"A few more tests," I reassured him and then he would go home, to follow up with the oncologist for further management options. I explained that the cancer had spread and that the options will be limited. He digested the news silently, his eyes flickered across the floor as he concentrated. When his wife arrived, I made sure to break the news gently. She wept regardless.

By the time I had sent him home, his belly was flatter once again, having been drained of all of the malignant fluid. The oncologist was to follow up with him within a week’s time. The prognosis was guarded but we agreed that he will be fine for at least the week.

Or so we thought.

It was a surprise to me then that not one week later, I saw him again on call in the emergency department, this time looking worse. He was confused, agitated, and grim - his skin had turned yellow. I quickly texted my attending: “Encephalopathy. Icterus.” The response was immediate: “Shit.”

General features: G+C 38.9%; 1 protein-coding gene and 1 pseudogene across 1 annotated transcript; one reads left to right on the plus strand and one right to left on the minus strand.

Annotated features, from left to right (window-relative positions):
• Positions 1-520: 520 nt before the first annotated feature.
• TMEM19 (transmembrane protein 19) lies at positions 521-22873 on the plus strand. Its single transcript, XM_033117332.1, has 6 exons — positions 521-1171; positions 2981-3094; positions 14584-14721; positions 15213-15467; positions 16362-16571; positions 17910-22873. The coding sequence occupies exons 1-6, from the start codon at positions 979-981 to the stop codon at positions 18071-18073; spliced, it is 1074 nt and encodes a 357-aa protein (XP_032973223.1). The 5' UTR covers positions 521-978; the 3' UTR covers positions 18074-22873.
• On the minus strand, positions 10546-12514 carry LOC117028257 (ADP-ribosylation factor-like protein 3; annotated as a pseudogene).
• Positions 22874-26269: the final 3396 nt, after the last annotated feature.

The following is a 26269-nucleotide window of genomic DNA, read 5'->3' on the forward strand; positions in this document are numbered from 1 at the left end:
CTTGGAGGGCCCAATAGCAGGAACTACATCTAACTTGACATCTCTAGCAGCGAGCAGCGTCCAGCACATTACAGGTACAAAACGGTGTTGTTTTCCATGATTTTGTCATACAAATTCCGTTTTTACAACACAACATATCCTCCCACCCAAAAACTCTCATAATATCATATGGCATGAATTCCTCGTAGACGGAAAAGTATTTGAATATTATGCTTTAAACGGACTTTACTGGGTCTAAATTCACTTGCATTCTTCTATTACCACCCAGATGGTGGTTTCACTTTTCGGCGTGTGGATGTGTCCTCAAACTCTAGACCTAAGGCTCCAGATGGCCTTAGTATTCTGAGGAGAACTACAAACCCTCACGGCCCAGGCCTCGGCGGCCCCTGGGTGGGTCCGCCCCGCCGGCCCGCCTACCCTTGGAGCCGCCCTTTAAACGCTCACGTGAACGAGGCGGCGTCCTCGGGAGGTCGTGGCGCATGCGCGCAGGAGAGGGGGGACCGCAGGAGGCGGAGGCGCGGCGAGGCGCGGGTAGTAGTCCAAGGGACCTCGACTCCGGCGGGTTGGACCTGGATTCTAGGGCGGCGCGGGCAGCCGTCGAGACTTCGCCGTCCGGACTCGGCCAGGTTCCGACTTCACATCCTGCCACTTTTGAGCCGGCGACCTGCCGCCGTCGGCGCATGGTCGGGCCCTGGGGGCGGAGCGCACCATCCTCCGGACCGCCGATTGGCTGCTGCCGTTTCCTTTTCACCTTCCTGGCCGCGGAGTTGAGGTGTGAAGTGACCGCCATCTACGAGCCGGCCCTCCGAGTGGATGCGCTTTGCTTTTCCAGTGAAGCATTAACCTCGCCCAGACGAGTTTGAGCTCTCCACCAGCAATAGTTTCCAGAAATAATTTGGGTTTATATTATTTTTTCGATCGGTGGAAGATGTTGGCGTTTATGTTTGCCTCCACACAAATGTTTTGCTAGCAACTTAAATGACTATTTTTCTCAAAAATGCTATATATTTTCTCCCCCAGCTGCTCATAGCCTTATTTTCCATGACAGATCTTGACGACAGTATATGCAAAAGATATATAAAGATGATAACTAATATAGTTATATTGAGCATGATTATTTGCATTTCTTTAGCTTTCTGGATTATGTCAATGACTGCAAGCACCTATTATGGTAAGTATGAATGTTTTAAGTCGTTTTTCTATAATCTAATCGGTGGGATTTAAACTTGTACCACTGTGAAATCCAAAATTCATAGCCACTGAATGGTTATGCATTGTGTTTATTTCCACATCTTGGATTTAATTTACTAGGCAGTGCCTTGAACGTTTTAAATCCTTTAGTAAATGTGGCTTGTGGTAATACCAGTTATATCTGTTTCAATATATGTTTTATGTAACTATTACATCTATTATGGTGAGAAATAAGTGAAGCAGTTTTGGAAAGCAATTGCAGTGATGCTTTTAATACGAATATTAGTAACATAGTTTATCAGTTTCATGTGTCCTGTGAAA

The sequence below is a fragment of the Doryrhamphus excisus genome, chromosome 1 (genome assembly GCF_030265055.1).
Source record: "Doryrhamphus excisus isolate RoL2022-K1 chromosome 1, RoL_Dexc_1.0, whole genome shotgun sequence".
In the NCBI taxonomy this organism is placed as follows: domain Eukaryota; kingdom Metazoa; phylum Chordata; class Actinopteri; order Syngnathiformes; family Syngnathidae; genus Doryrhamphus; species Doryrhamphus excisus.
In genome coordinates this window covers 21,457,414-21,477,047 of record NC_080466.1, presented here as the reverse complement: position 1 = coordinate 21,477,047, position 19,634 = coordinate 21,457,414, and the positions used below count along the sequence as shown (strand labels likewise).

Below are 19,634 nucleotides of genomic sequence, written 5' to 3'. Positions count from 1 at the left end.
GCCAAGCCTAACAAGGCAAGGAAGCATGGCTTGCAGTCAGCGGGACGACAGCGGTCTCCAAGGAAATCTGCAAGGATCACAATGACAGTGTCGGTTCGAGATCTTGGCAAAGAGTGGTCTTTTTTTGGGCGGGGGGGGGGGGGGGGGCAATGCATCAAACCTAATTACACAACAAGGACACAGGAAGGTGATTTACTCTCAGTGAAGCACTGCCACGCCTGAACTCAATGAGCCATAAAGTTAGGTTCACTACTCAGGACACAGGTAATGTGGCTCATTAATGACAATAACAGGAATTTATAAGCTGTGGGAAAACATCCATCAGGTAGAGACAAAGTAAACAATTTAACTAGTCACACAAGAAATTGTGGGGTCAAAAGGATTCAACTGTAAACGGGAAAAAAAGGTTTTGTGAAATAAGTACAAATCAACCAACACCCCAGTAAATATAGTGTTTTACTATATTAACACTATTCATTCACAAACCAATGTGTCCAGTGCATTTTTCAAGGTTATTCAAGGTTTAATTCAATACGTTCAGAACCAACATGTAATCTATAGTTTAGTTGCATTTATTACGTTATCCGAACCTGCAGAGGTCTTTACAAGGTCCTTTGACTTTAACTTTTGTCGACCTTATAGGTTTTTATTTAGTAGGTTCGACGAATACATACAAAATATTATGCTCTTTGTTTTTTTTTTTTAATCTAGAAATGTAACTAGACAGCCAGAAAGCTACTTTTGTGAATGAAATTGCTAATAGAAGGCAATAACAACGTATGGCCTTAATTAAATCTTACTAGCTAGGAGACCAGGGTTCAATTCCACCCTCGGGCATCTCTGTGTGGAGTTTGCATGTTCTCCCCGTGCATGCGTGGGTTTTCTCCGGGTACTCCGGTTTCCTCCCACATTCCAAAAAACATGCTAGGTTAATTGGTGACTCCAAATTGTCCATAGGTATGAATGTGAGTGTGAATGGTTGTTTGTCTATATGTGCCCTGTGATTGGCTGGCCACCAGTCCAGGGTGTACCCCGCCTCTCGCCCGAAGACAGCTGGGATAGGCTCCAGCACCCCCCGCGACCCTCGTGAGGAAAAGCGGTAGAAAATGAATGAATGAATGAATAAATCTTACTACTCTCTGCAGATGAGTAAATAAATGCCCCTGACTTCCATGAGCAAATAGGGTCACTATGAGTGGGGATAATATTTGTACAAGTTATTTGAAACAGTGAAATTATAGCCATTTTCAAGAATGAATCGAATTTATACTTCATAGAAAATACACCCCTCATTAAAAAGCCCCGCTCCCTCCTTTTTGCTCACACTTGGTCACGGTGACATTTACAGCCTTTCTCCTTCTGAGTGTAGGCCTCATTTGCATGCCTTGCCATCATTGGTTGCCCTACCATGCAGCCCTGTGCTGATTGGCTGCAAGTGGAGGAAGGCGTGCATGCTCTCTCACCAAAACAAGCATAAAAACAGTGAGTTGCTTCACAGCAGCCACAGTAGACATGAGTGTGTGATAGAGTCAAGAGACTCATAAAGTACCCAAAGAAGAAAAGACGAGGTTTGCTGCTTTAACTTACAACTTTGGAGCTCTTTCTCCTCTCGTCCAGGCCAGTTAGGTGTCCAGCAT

Because most of the patient’s liver had been replaced by metastatic tissue, his body could no longer bear the burden. The liver had started to fail and with that, his kidneys were beginning to shut down. He was quickly transferred to the ward. 

We rediscussed code status with the family with the end drawing near and it was decided to change his care to palliative. We kept him comfortable until he died a few days later.  

Precipitous multi-organ failure is uncommon to see in someone who is still very high functioning. We never would have expected him to decline so rapidly. It was a surprise to everyone that he could be here one week and gone the next. Given his disease, there would not have been much more we could do medically.

But there are always things we could have improved on. From delivering the diagnosis with care, to advocating for a private room in his final days, to addressing the psychosocial needs of the family. These are areas that we can strive to do better. At the end of the day, this patient was not his colon cancer, he was a person. With a wife and three children. A friend to many. 

These were the pieces, in the torrent of changes that ensued on his second admission, that were lost.

"The patient died surrounded by his loved ones. We are grateful to have been involved in his care and offer our deepest condolences to his family and friends…End dictation."